Such a difference is based on the general difference in expectations that French parents impart on their children during these crucial formative years. Basically, French parents have somehow managed to maintain the instinct for organic parenting, while American parents—at least the marginally responsible ones—tend to research methods of “better parenting” by spending money on parenting books and harking on the words of “experts”…both recognized and self-professed. For example, the French do not believe in changing the general family routine for the sake of a new baby. For them, the baby fits into the family. American parents seek to restructure reality to fit the arrival of a new baby. The difference is that because of this difference, French parents have more time for themselves. American parents on the other hand spend every minute indulging our children’ every want and need, which results in many feeling “overwhelmed” and thus unable to muster the fortitude and strength of will to discipline their children to the point of necessity. For the French, the happiness of the entire family matters, not just the children. For Americans, objective critics know from observation that all logic and reason tends to fly out the window when the welfare of an American child perceived not to be met. If an American baby is crying, whining, or throwing a tantrum because their “need” for instant gratification is not being met, we rush to their sides to find the cause; the French apply tough love to a fussing and/or crying baby, allowing them express their dissatisfaction in almost every case except of immediate needs (feeding, diaper changes, etc.). American children learn early on that if that act out, they can get what they want.  Of course, if a parent in America dared considered allowing a child’s temperament to rage unchecked, it would be considered an “abuse.” We here in the states want to meet every demand of our kids’ happiness. As a result, our kids develop a sense of entitlement rather than a sense of responsibility (or duty to family, as in the case of many Asian children). Now we have a nation of picky eaters (compared to French children, who like myself when I was younger, are taught to eat whats in front of them), obese brats, and guilt-ridden parents who overcompensate for "not spending enough quality time" with our children (which only spoils them even more).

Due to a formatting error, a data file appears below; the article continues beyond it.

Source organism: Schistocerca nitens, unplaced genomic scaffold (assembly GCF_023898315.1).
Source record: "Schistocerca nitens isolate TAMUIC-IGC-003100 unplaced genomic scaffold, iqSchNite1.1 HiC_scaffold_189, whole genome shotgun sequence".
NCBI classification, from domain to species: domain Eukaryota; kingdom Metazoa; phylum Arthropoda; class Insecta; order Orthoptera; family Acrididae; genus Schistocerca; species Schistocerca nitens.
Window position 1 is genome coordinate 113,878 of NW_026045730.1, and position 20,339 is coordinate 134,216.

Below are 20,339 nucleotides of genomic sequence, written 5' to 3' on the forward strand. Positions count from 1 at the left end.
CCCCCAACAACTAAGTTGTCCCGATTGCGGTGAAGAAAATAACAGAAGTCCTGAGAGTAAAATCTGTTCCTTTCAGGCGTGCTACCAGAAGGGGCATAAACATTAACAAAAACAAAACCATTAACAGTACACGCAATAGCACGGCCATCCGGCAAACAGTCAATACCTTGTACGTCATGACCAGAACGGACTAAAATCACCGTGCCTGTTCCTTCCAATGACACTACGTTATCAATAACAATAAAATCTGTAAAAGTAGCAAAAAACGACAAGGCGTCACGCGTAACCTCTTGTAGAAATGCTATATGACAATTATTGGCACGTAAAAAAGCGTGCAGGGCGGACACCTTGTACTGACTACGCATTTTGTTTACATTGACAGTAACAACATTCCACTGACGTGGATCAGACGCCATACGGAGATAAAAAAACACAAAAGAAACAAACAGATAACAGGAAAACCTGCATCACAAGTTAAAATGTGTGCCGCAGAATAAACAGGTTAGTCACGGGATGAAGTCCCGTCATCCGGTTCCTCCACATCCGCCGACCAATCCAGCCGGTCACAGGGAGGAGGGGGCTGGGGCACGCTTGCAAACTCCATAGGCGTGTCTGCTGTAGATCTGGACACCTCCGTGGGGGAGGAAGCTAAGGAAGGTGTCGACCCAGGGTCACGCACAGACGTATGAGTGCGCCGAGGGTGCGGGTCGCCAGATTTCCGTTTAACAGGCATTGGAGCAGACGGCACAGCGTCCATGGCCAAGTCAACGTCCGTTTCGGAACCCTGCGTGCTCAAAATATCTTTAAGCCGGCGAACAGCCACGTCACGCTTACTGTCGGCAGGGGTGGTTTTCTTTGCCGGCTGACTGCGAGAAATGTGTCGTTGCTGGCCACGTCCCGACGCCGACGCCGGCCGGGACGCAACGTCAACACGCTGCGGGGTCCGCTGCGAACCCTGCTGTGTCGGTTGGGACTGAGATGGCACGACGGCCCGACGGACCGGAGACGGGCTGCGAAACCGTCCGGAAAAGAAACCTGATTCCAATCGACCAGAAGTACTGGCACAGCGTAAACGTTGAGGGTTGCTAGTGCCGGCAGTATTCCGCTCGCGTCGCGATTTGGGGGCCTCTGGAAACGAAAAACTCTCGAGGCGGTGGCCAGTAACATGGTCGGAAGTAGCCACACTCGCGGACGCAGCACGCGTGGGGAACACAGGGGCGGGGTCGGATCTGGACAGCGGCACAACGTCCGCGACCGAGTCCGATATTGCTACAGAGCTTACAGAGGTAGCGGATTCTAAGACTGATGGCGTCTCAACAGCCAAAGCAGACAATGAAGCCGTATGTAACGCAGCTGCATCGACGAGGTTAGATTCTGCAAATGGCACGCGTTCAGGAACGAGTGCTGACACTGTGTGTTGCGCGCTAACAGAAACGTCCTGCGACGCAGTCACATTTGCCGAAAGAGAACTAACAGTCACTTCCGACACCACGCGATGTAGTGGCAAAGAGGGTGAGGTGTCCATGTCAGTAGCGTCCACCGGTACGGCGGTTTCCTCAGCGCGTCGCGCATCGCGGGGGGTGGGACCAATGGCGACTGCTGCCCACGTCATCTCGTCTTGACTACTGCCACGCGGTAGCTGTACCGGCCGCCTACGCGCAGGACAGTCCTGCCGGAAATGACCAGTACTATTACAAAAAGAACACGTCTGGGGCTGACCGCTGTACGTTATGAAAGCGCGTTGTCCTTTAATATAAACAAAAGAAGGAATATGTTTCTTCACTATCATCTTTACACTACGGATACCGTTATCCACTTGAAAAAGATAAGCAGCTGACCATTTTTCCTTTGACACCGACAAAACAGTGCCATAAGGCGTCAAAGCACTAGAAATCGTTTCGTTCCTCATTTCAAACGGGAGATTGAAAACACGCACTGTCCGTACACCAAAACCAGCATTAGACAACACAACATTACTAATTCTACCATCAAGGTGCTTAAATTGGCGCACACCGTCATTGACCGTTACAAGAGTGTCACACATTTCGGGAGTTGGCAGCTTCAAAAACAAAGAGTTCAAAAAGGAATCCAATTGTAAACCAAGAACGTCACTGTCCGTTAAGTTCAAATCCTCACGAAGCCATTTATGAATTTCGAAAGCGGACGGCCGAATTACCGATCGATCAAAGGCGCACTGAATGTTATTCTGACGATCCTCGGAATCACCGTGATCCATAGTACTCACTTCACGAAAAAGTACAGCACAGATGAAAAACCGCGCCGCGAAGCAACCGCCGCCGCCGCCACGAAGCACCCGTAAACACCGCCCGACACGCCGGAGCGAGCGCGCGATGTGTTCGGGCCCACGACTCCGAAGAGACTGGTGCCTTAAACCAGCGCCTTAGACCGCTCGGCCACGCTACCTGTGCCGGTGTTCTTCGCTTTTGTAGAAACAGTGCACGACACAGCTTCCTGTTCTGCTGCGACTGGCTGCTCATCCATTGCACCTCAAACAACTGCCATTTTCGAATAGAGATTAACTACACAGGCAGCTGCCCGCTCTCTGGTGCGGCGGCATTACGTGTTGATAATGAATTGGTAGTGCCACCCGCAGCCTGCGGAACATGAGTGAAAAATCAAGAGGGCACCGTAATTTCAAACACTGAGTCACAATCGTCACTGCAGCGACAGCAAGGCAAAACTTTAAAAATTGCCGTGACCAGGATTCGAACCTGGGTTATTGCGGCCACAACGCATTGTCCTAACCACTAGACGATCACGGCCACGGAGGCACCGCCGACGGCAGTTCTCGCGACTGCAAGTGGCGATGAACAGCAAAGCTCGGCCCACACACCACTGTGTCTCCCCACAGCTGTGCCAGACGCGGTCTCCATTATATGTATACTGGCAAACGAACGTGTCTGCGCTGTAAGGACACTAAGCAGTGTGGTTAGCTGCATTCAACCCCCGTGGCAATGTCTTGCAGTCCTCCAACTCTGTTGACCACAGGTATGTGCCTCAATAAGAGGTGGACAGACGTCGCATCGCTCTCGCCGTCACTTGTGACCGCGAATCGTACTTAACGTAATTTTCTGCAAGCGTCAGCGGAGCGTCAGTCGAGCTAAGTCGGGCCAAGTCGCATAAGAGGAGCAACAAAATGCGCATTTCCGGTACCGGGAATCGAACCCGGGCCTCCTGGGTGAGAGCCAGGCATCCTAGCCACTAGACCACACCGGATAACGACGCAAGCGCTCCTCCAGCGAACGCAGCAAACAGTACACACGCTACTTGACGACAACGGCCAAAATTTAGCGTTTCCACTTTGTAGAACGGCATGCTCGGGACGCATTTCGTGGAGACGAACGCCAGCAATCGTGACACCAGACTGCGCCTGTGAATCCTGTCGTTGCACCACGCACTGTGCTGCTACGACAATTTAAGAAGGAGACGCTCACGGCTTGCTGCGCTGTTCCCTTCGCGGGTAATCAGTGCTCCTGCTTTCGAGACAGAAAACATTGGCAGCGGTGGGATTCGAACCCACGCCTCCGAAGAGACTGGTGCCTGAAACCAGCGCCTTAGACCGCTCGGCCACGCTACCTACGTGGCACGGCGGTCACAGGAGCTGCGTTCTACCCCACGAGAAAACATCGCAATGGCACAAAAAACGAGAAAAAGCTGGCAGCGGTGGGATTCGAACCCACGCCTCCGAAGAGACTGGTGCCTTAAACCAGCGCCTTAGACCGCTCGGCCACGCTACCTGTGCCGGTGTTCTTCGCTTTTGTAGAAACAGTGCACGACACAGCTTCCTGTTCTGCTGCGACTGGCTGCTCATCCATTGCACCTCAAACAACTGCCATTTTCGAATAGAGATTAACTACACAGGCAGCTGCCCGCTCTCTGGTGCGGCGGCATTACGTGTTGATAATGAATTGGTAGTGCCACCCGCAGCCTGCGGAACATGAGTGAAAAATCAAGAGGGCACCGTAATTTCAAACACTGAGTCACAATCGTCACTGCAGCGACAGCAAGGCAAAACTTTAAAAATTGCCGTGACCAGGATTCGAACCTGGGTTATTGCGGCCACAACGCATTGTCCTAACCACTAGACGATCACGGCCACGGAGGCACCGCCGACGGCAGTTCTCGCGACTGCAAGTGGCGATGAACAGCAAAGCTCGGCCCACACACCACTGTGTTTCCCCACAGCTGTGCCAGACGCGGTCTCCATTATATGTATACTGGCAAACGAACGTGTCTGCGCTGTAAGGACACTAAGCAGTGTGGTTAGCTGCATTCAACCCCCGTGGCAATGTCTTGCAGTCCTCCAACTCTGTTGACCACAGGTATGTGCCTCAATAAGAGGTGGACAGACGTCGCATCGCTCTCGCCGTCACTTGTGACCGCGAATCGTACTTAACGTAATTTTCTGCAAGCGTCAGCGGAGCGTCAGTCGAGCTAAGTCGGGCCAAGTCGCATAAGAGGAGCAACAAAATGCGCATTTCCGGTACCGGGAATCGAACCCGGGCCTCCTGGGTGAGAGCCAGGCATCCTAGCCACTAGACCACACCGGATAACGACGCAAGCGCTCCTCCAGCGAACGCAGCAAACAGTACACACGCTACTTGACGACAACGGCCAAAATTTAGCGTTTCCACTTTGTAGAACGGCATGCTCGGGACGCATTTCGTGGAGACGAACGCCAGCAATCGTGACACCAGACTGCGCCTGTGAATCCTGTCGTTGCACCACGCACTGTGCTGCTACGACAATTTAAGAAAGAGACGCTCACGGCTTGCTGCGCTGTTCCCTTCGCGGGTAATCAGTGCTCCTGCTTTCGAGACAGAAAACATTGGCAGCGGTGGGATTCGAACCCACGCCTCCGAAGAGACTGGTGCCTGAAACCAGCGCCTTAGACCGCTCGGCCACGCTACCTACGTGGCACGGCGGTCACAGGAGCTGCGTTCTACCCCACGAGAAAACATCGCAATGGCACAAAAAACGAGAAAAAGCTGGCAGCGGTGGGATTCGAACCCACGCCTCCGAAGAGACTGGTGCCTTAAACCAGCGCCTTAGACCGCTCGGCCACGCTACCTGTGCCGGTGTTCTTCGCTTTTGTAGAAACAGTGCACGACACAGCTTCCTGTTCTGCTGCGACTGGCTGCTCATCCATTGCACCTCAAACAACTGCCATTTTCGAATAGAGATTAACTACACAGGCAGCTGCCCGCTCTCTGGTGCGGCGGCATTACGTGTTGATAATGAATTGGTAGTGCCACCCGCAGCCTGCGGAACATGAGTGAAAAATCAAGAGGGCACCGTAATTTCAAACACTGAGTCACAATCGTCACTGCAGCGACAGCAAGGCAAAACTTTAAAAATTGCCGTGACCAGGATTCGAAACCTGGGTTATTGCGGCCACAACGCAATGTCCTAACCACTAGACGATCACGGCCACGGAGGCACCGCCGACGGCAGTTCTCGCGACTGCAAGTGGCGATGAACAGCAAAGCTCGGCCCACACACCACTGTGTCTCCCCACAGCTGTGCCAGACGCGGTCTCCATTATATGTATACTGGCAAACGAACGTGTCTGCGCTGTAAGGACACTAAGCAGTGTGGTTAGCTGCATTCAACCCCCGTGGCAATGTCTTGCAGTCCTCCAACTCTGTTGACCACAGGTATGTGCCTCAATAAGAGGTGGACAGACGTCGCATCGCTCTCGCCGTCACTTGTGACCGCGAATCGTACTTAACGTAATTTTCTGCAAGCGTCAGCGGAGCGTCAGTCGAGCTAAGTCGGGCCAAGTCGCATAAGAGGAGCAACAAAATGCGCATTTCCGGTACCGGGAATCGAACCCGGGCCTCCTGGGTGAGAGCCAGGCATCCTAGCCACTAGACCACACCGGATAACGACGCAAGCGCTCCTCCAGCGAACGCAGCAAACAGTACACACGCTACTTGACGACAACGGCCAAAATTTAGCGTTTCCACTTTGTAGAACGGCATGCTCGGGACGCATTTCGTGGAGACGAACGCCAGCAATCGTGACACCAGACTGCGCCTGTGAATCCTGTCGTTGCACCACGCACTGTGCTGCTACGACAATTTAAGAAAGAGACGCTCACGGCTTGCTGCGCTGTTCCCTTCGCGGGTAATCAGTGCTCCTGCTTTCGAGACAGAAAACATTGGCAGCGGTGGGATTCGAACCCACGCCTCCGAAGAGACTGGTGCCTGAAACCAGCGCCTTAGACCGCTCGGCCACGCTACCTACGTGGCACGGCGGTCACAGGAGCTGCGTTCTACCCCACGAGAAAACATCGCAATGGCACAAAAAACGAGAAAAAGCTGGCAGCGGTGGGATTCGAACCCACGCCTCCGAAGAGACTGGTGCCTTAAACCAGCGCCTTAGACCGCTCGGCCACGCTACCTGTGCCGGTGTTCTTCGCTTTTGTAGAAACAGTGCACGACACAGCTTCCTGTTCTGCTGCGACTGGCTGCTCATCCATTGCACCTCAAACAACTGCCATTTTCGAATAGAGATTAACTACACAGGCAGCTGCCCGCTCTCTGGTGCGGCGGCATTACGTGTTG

And let’s not go into the lack of respect that American children have both each other and adults; those of us who have spent time working the public schools know and have experienced this firsthand. While American parents are quick to assume their children have been slighted by some perceived “disrespect” of an adult and/or authority figure, French parents start out parenting by emphasizing respect for and in front of adults (according to many observers of these differences, including Druckerman). French children are given very strict boundaries by parents who strictly enforce those boundaries, but are able to maintain a sense of freedom among their children. All-too often, anything goes in many American households. Many children are not given boundaries. And in the rare event that they are, they are enforced half-heartedly. And thanks again to an overstepping, overstepping “child welfare” apparatus in place here in America, many parents have been rendered impotent when it comes to being the voice of authority for their children. And children know this, and are able to take advantage of this enabling regime by dictating their own behaviors in the house that their parents (at least on paper) control. As an ex-case manager, I have heard from many American parents how they are forced to maintain semblance of control over their teenage children because of threats by their children to “call the authorities” on them if they even threaten to impose a level of discipline on them. And then we wonder why kids today have both the time and the mental/emotional wherewithal to make pipe bombs with the intent to blow up their schools (See:  "Prosecutor: Oregon Teen Planned Columbine-Style Attack at His School").
The late Bernie Mac discusses his approach toward child and teen discipline and instilling respect

American parents expect others to love and indulge their children they way that they themselves do, and this is not reality. The reality is that children are like farts; you don't mind your own, but those of others don't smell so good. American parents need to open their minds more and learn to consider thinking more like the French rather than themselves. Do what’s in your child’s interests, not what their desires demand…maybe then we wouldn’t have a nation of stressed-out social workers, teachers, juvenile court personnel, and—most of all—parents. As the old saying goes, "if you keep doing what you've been doing, you'll keep getting what you've been getting."

 See also: "ADHD, ODD, & Other Assorted Bull****!," "Adults...Children's Worst Enemy! Part 1," and "Adults...Children's Worst Enemy! Conclusion"